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“The Federal Reserve, in close consultation with the Treasury, is working to promote liquid, well-functioning financial markets, which are essential for economic growth.” – Ben Bernanke 3/16/2008
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The quote above could have easily been made this week, but it was actually fifteen years ago today when Bear Stearns, the fifth largest US investment bank, avoided bankruptcy in what was an arranged sale to JP Morgan for $2. While a number of other smaller players in the subprime housing business had already folded, Bear was the first of the major dominoes to go. The emergency takeover of Bear staunched the wound for a time, but it was only a matter of weeks before the cockroaches on bank balance sheets came out from the walls. We all know what happened from there. 15 years to the day later, the question every investor is trying to answer is whether SVB Bank is this generation’s Bear Stearns or just a headline that most will forget all about a year from now.
Futures are mixed this morning as the S&P 500 and Dow are indicated modestly lower while the Nasdaq is in positive territory. European stocks are bouncing ahead of the ECB decision at 9:15 Eastern and on the news that Credit Suisse has taken a $54 billion loan from the Swiss National Bank to improve its liquidity position. US equities aren’t seeing the same lift since they rallied after Europe’s close yesterday on rumors of the SNB loan that European stocks are rallying on now.
The economic calendar is busy this morning as Jobless Claims, Import Prices, Housing Starts, Building Permits, and the Philly Fed all just hit the tape. Jobless Claims on both an initial and continuing basis were lower than expected, Import Prices dropped less than expected, and Building Permits and Housing Starts both came in significantly better than expected. The only report that missed forecasts was the Philly Fed manufacturing which came in at -23.2. Surprisingly, there has been little reaction (so far) in equity futures or the treasury market as attention will now shift to the ECB decision.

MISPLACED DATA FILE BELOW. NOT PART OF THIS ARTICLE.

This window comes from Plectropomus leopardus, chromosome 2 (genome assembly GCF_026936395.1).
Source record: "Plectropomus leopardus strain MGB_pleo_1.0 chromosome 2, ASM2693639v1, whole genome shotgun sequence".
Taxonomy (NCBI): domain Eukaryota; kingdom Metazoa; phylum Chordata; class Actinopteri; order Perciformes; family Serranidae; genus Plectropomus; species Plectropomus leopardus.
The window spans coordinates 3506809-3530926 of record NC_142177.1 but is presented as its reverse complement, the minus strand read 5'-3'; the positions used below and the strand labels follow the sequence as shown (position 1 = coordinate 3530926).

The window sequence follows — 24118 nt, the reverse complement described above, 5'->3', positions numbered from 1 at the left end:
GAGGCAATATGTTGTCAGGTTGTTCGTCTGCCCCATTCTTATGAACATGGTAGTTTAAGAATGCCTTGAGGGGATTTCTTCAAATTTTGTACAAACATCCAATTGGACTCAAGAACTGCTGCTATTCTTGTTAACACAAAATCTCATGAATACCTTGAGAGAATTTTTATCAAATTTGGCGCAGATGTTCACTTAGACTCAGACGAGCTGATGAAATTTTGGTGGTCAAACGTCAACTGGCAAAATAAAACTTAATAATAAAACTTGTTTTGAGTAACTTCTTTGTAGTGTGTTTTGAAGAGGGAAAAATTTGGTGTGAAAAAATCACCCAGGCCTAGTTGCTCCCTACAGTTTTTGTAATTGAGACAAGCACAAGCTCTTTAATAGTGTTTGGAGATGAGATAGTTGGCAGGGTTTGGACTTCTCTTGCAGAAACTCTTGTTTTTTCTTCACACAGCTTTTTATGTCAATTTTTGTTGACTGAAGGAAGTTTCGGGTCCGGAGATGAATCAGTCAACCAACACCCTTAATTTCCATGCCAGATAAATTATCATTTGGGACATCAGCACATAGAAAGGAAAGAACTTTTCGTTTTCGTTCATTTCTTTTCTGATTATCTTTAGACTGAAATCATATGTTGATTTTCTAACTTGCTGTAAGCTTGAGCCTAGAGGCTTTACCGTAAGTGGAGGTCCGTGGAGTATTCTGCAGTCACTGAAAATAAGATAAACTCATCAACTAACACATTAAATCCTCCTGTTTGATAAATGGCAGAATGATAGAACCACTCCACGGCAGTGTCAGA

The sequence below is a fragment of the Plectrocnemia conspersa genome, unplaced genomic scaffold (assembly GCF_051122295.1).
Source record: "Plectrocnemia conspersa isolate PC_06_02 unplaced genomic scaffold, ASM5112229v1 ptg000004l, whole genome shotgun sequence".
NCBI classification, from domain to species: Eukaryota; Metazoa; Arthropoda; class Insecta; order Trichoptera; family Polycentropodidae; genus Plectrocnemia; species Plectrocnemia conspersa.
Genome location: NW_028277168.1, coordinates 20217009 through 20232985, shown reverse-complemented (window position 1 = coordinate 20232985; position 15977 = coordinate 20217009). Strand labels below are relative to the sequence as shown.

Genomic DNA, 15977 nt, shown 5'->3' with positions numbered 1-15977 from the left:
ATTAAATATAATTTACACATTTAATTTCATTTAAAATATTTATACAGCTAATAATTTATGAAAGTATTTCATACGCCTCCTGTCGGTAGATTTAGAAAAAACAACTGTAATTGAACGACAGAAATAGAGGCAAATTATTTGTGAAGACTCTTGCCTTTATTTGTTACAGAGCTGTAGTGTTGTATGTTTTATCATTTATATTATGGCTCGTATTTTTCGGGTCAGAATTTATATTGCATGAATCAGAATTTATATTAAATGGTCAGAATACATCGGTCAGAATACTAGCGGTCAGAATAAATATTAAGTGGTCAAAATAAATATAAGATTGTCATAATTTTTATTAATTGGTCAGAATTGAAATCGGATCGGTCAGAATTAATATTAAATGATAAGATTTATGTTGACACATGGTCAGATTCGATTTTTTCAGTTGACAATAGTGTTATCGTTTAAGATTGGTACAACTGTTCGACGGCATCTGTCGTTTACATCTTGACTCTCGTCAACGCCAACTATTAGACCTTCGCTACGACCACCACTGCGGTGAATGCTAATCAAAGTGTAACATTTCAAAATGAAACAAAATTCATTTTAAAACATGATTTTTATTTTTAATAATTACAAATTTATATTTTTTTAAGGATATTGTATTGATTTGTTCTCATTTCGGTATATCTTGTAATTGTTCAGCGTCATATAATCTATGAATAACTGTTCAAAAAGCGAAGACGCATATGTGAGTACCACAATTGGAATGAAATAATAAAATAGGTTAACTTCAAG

What started as a bank run on a regional bank in California last week quickly spread to regional and money center banks around the country and then this week across the Atlantic to European banks. But the weakness in equities hasn’t been confined to just the Financials sector. In the US, the Financials sector is down just over 10% over the last five trading days, but other cyclical sectors have also been pounded as Energy is down 9%, Materials is down 7.5%, and the Industrials sector is down over 5%. Around the world too, equities are down over the last week.
The snapshot below from our Trend Analyzer shows the performance of international regional ETFs. Over the last week, every single one of them is down with declines ranging from a loss of 1.42% for the Global 100 ETF (IOO) to a loss of 7.6% for the Latin America 40 ETF (ILF). Over the last three years, we’ve become all too familiar with the process of disease and virus transmission, and what we’ve seen over the last week is the very definition of contagion. Whether or not it’s just a cold or something worse like the flu will become more apparent in the coming weeks.
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